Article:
Rana Regime; Rule of the Shamshers[edit]

Bir Shamsher Jang Bahadur Rana, the first Shamsher Rana ruler

In 1885, the Shumsher family, the nephews of Jang Bahadur, murdered many of the sons of Jung Bahadur and took over Nepal in a military coup d'état thus bringing in the rule of the Shamsher Rana family also known as the Satra Bhai (17 brothers) Rana family. They murdered Sri Teen Maharaja Ranodip Singh and occupied the hereditary throne of Prime Minister. After this they added Jang Bahadur to their name, although they were descended from Jang's younger brother Dhir Shamsher[2]

Kunwar family tree[edit]

 
 
 
 
 
 
 
 
 
 
 
 
Ram Krishna Kunwar
 
 
 
 
 
 
 
 
 
 
 
 
 
 
 
 
 
 
 
 
 
 
 
 
 
 
 
 
 
 
Ranajit Kunwar
 
 
 
 
 
 
 
 
 
 
 
 
 
 
 
 
 
 
 
 
 
 
 
 
 
 
 
 
 
 
 
 
 
 
 
 
 
 
 
 
 
 
 
 
 
 
Bal Narsingh Kunwar
 
 
 
 
 
 
 
Balaram Kunwar
 
 
 
 
 
Rewant Kunwar
 
 
 
 
 
 
 
 
 
 
 
 
 
 
 
 
 
 
 
 
 
 
 
 
 
 
 
 
 
 
 
 
 
 
 
 
 
 
 
 
 
 
 
 
 
 
 
 
 
 
 
 
 
 
 
 
 
 
 
 
 
 
 
 
 
 
 
 
 
 
 
 
 
 
 
 
 
Bhakta Bir Kunwar
 
Jang Bahadur Kunwar
 
Bam Bahadur Kunwar
 
Badri Narsingh Kunwar
 
Jaya Bahadur Kunwar
 
Krishna Bahadur Kunwar
 
Ranauddip Singh Kunwar
 
Jagat Shamsher Kunwar
 
Dhir Shamsher Kunwar

Rana Prime Ministers[edit]

Nine Rana rulers took the hereditary office(s) of Prime Minister, Supreme Commander-in-Chief and Grand Master of the Royal Orders. All were styled Maharaja of Lamjung and Kaski.

  • Ranjit Kunwar Rana (1723–1815)
    • Bal Narsingh Kunwar Rana (1783–1841)
      • Simple silver crown.svg I. Shrī Tīn Jung Bahadur Rana GCB, GCSI (18 June 1816 – 25 February 1877). Prime Minister and C-in-C 15 September 1846 to 1 August 1856 and from 28 June 1857 until his death. Granted the hereditary title of Rana on 5 May 1848, as a suffix to the male members of his family. Granted the hereditary title of Maharaja of Lamjung and Kaski (to be enjoyed ‘offspring to offspring’, and the hereditary offices of Prime Minister and C-in-C (to be enjoyed in succession by his surviving brothers, his sons, then his nephews), 6 August 1856. Received a salute of 19 guns from the British.
      • Bam Bahadur Kunwar Rana (1818 – 25 May 1857; Prime Minister: 1 August 1856 – 25 May 1857)
      • Simple silver crown.svg II. Shrī Tīn Ranodip Singh Kunwar (aka Ranodip Singh Rana) KCSI (3 April 1825 – assassinated 22 November 1885). Ruled 25 February 1877 to 22 November 1885.
      • General Sri Dhir Shumshere Jung Rana Bahadur (1828–1884)

Succession[edit]

Succession to the prime ministership and the title of Maharaja of Lamjung and Kaski was by agnatic seniority, by which the oldest male heir among the sons of equal (a-class) marriages in a generation would succeed. The order of succession was determined by seniority, with each eligible male heir holding a military command, as follows:

  1. Prime Minister and Commander-in-Chief (Mukhtiyar the Heir Apparent, with the rank of Field Marshal)
  2. Western Commanding-General.
  3. Eastern Commanding-General.
  4. Southern Commanding-General.
  5. Northern Commanding-General.

Gallery[edit]

See also[edit]

References[edit]

Footnotes[edit]

  1. ^ Founder of this dynasty Jang Bahadur Rana was a noble of Khas group who renamed Khas as Kshetri (क्षेत्री) borrowed from Kshatriya.[1] He had Kunwar (surname) and had direct blood relations with Khas Thapa dynasty of Mukhtiyar Bhimsen Thapa and Pande Chhetri family of Ranajit Pande.[2]

Notes[edit]

  1. ^ Dor Bahadur Bista (1991). Fatalism and Development: Nepal's Struggle for Modernization. Orient Blackswan. ISBN 978-81-250-0188-1.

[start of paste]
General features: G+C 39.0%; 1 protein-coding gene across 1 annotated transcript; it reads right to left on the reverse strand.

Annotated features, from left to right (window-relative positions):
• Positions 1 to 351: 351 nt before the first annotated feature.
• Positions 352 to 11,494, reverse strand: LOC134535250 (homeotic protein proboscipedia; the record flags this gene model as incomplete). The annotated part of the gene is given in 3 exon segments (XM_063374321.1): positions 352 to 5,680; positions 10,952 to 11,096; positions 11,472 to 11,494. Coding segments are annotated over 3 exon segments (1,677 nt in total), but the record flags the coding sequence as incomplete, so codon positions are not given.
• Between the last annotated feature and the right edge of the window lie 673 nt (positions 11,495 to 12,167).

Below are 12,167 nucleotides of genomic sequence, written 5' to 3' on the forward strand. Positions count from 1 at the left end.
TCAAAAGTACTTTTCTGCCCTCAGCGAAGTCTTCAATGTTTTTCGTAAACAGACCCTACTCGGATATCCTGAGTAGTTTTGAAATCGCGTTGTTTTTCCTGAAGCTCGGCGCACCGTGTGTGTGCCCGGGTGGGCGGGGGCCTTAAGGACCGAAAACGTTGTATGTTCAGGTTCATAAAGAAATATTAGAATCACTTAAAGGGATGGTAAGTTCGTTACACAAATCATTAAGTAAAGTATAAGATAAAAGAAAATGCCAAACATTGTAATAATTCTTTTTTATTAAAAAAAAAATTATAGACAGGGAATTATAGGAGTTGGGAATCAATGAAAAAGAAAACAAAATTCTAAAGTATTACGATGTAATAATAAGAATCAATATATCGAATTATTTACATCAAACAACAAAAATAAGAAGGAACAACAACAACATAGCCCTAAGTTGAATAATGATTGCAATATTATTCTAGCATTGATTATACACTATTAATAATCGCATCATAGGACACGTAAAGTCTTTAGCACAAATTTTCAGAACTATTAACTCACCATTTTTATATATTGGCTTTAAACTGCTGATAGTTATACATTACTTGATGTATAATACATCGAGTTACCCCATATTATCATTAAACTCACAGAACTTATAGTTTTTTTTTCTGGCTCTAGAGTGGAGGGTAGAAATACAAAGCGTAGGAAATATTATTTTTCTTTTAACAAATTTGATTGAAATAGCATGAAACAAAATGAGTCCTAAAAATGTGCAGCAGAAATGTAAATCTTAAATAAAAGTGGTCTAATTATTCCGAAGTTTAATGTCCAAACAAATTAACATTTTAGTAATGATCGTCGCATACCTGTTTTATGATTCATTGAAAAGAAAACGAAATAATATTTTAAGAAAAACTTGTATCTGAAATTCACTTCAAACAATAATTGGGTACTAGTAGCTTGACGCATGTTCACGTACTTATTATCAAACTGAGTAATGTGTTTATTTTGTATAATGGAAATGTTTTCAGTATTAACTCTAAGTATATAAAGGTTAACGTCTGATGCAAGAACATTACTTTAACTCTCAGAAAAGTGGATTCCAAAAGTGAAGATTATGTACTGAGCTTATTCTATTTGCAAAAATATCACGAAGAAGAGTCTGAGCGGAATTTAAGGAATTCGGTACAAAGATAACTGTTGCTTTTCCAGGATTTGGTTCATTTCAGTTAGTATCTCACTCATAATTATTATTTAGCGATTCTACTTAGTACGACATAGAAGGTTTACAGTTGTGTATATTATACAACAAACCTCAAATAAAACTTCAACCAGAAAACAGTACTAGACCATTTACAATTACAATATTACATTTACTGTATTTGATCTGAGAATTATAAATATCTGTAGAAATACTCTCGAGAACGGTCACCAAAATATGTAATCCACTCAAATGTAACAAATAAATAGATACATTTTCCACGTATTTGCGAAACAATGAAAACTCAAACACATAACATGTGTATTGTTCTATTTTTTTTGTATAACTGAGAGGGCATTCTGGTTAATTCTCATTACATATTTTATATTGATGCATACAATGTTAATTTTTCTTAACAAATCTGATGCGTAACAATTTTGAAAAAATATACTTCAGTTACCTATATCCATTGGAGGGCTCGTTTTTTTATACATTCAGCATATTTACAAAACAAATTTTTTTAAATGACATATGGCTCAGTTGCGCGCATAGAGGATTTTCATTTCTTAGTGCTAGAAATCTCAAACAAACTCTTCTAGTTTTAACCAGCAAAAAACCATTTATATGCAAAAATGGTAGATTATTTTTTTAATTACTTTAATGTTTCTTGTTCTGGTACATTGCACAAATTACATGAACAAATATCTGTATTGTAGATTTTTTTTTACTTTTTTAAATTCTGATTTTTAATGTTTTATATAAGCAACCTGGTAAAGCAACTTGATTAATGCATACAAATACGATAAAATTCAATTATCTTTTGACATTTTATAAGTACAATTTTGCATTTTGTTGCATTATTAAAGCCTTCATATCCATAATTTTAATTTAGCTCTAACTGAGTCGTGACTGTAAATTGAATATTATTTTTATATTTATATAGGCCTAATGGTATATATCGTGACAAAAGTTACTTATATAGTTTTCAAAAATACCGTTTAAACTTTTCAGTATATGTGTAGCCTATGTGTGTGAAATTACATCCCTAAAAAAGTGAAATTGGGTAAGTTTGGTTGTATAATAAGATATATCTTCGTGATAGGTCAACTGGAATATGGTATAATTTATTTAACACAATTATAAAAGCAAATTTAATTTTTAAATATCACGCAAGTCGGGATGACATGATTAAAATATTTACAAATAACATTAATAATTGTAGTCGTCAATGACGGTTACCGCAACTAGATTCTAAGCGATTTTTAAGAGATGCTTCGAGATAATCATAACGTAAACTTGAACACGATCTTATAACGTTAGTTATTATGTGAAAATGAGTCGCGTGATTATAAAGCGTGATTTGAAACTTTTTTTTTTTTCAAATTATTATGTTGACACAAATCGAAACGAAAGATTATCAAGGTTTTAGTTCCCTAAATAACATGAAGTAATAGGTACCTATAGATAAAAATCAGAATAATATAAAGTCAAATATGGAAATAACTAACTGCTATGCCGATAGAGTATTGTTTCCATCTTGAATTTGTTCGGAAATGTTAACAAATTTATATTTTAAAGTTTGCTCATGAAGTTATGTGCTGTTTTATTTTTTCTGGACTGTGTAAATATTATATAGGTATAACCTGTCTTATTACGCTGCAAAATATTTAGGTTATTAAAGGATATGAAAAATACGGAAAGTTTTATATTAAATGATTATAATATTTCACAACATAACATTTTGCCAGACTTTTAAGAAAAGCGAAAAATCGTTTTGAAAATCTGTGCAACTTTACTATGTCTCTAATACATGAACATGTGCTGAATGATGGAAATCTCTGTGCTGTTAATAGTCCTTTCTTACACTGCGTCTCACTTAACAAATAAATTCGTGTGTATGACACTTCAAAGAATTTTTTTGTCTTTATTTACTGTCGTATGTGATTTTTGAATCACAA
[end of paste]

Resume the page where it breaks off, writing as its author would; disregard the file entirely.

2. ^ a b c d JBR, PurushottamShamsher (1990). Shree Teen Haruko Tathya Britanta (in Nepali). Bhotahity, Kathmandu: Vidarthi Pustak Bhandar. ISBN 99933-39-91-1.  Cite error: Invalid <ref> tag; name "PurushottamShamsher1990" defined multiple times with different content (see the help page).
  3. ^ Van PraaghD (2003). Greater Game. MQUP. p. 319. ISBN 978-0-7735-7130-3. Archived from the original on 11 September 2017. Retrieved 11 September 2017. 
  4. ^ Dietrich, Angela (1996). "Buddhist Monks and Rana Rulers: A History of Persecution". Buddhist Himalaya: A Journal of Nagarjuna Institute of Exact Methods. Archived from the original on 1 October 2013. Retrieved 17 September 2013. 
  5. ^ Lal, C. K. (16 February 2001). "The Rana resonance". Nepali Times. Archived from the original on 28 September 2013. Retrieved 17 September 2013. 
  6. ^ Kraemer, Karl-Heinz. "Democratization and political parties in Nepal". Harvard University. Archived from the original on 24 May 2013. Retrieved 25 November 2012. 
  7. ^ a b c d Wright 1877, p. 285.
  8. ^ a b c d e f g Wright 1877, p. 286.
  9. ^ Wright 1877, pp. 286-87.
  10. ^ Whelpton 1991, p. 36.
  11. ^ "THE RANAS OF NEPAL". 
  12. ^ a b c Joshi & Rose 1966, p. 30.
  13. ^ a b Acharya 2012, p. 11-12.
  14. ^ Acharya 2012, p. 177-178.
  15. ^ a b c d Pradhan 2012, p. 193.
  16. ^ a b c d Adhikari 1984, p. 27.
  17. ^ Hamal 1995, pp. 180-181.
  18. ^ Hamal 1995, p. 181.
  19. ^ Pradhan 2012, p. 13.
  20. ^ a b Acharya 2012, p. 67.
  21. ^ Nepal 2007, pp. 62–63.
  22. ^ Pradhan 2012, pp. 27-28.
  23. ^ a b Pradhan 2012, p. 28.
  24. ^ Acharya 2012, pp. 68–71.
  25. ^ Nepal 2007, pp. 63–64.
  26. ^ Acharya 2013, pp. 137.
  27. ^ Acharya 2013, pp. 137–145.
  28. ^ Joshi & Rose 1966, pp. 30-31.
  29. ^ Stiller 1981, pp. 304-306.
  30. ^ Jung, Padma (1909). Life of Maharaja Sir Jung Bahadur Rana. Allahabad. p. 88. 
  31. ^ a b c Rana, Pramod Shumsher (2009). Ranashasanko Britanta. Kathmandu: Pairavi Book House. pp. 31,32,44. ISBN 9789994630721. 
  32. ^ Rana, Purushottam S.J.B. (1998). Jung Bahadur Rana: the story of his rise and glory. Book Faith India. p. 150. ISBN 81-7303-087-1. 
  33. ^ Whelpton 1991, p. 253.
  34. ^ Whelpton 1991, p. 192.
  35. ^ "{title}". Archived from the original on 3 February 2018. Retrieved 2 June 2018. 

Bibliography[edit]

External links[edit]